We occasionally come across some books that merit mention in this column. They might interest our readers on a liturgical level, as prayer books, or simply because of their uniqueness.[Comments? Please e-mail email@example.com. Previous columns are available at www.stjosaphatchurch.org. This edition of Tridentine Community News, with minor editions, is from the St. Josaphat bulletin insert for September 27, 2009. Hat tip to A.B.]
As has previously been announced, Detroit Archbishop Allen Vigneron will be visiting St. Josaphat Church on November 29 to celebrate the Sacrament of Confirmation according to the Extraordinary Form. Have you ever considered where the texts of Extraordinary Form Sacraments may be found?
To our knowledge, there is no book currently in print that contains the Sacrament of Confirmation as administered by a bishop. Reprinted ritual books, such as the 1950s Weller edition of the Rituále Románum, only contain Confirmation as administered by a priest in case of necessity (yes, that was permitted pre-Vatican II).
Leave it to Fr. Borkowski to come up with a solution: He unearthed a 1934 edition of the Pontificále Románum. This book contains not only the Sacrament of Confirmation, but a variety of other Episcopal ceremonies.
Cantus Históriæ Passiónis
During Holy Week, the Passion of Our Lord is chanted by three voices in the sanctuary, traditionally a priest, a deacon, and a third voice who can sustain the lengthy Narrator part. The music for the Passions is lilting and memorable. It is not found in the conventional altar missal. The music is rather contained in a three-book set, known as the Cantus Históriæ Passiónis Dómini Nostri Jesu Christi. The three volumes are named for each of the chanters: Christus (Christ), normally sung by the celebrant; Synagóga (Crowds); and Chronísta (Narrator). Each volume contains notes only for the individual concerned.
Finding the correct edition for the Extraordinary Form is a challenge. The Vatican Press currently sells a 1989 Novus Ordo Latin single volume version of this book, Pássio Dómini Nostri Iesu Christi Liber Cantus, too different to be useful. The web site www.musicasacra.com offers a downloadable Tridentine edition, however it suffers from two problems: 1) It is a single volume edition, which can be confusing to the singers, and 2) It is an edition from before 1955, and thus the excerpts of the Gospel terminate in the wrong places. Hand editing must thus be done to end the Passion at the right point to match the 1962 edition of the missal.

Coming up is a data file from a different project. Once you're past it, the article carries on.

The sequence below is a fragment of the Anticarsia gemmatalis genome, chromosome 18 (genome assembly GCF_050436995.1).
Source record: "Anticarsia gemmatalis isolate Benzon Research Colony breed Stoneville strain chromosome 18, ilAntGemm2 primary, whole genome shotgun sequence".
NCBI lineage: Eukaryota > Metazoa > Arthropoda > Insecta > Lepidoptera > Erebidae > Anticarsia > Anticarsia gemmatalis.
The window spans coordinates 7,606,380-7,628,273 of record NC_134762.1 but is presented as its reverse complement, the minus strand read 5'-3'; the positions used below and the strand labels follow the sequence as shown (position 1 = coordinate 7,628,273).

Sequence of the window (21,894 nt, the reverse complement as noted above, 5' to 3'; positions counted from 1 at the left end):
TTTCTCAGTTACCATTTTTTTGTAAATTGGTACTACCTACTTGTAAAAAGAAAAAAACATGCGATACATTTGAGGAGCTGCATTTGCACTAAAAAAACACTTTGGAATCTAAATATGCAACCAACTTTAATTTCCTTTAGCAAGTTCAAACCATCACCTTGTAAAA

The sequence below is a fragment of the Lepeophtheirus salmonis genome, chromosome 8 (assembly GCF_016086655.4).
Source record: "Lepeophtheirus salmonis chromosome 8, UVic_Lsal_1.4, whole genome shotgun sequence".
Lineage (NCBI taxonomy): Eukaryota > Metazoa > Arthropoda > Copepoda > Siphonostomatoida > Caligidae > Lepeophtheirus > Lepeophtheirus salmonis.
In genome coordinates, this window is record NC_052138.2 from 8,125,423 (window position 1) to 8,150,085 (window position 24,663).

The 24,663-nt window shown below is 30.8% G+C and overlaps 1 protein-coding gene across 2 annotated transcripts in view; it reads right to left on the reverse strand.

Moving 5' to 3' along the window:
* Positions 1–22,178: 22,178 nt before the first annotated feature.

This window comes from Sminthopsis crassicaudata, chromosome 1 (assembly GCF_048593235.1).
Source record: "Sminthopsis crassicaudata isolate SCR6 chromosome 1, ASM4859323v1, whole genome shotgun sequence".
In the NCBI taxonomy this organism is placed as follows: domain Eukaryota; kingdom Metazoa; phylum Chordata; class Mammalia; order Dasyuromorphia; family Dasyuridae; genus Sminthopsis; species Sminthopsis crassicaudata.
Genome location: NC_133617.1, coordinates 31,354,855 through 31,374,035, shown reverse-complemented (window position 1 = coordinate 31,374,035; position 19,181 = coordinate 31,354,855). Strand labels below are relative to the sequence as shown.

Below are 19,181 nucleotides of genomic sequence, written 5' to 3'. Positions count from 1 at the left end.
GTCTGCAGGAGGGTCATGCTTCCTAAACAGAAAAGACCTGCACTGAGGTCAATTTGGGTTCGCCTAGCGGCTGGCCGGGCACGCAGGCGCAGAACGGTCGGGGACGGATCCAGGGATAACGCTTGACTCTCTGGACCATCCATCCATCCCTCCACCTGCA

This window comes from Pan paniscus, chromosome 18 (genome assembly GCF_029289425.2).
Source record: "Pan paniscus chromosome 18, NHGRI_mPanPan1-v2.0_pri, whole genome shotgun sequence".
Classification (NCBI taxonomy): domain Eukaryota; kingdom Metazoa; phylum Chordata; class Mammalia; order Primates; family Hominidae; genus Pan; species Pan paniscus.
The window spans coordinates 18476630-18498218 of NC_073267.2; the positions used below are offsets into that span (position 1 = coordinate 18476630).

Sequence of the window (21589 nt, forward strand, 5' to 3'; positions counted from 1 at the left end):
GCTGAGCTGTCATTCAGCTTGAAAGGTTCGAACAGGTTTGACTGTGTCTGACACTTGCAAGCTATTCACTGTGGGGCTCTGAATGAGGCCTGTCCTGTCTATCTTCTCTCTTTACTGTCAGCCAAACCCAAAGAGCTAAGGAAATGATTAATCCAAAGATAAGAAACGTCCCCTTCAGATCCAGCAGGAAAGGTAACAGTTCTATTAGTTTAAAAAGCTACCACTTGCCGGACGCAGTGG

After years of asking booksellers to notify us, borrowing others’ books, and searching on-line, we finally located and purchased an actually-in-force edition: a 1956 version of the three-book set. Publishers out there: There is a market, albeit small, for a reprinting of these books.
Blessed Be God
Are you looking for a comprehensive prayer book, with traditionally-phrased prayers? Back in print is Blessed Be God, a 750 page compendium of numerous devotions, novenas, and the Sacraments. The book is available for $30 from www.pcpbooks.com, or (866) 241-2762.
Daily Roman Missal
It is easy to get spoiled by the various Latin/English hand missals for the Extraordinary Form. They are beautiful aids to prayer.
It is worth reminding our readers that at least one reasonably impressive hand missal exists for the Ordinary Form: the Daily Roman Missal, published by Midwest Theological Forum ($49-99 for various editions, from www.theologicalforum.org, (630) 739-9750). MTF also publishes a lovely Novus Ordo Latin Altar Missal we have previously mentioned.
The Daily Roman Missal includes Latin for the Proper Antiphons (Introit, Responsorial Psalm, Alleluia, Communion) and Ordinary of the Mass. Caveat: The Entrance and Communion Antiphons provided are those for spoken (Low) Masses. At sung Masses, different antiphons are used, taken from the 1974 Graduále Románum. This is a peculiar inconsistency for those of us accustomed to be able to trust the antiphons in our 1962 missals.
A collection of devotional prayers are provided at the back of the current edition. Overall, the book generally resembles the Magníficat subscription paperback missal.
While it is not as comprehensive as most Extraordinary Form hand missals, the Daily Roman Missal is the best such product for the Novus Ordo that we have yet seen, and the only one to include Latin. Note that there have been several revisions of this book, with each successive version improving upon the earlier ones.
With the impending changes to the English translations of the Mass, now may not be the best time to invest in an English hand missal. We do expect MTF to issue an updated edition of this missal when the new translations are released, and at that time, this book will likely be worthy of your investigation.
Tuesday, October 20, 2009
Tridentine Community News (September 27, 2009):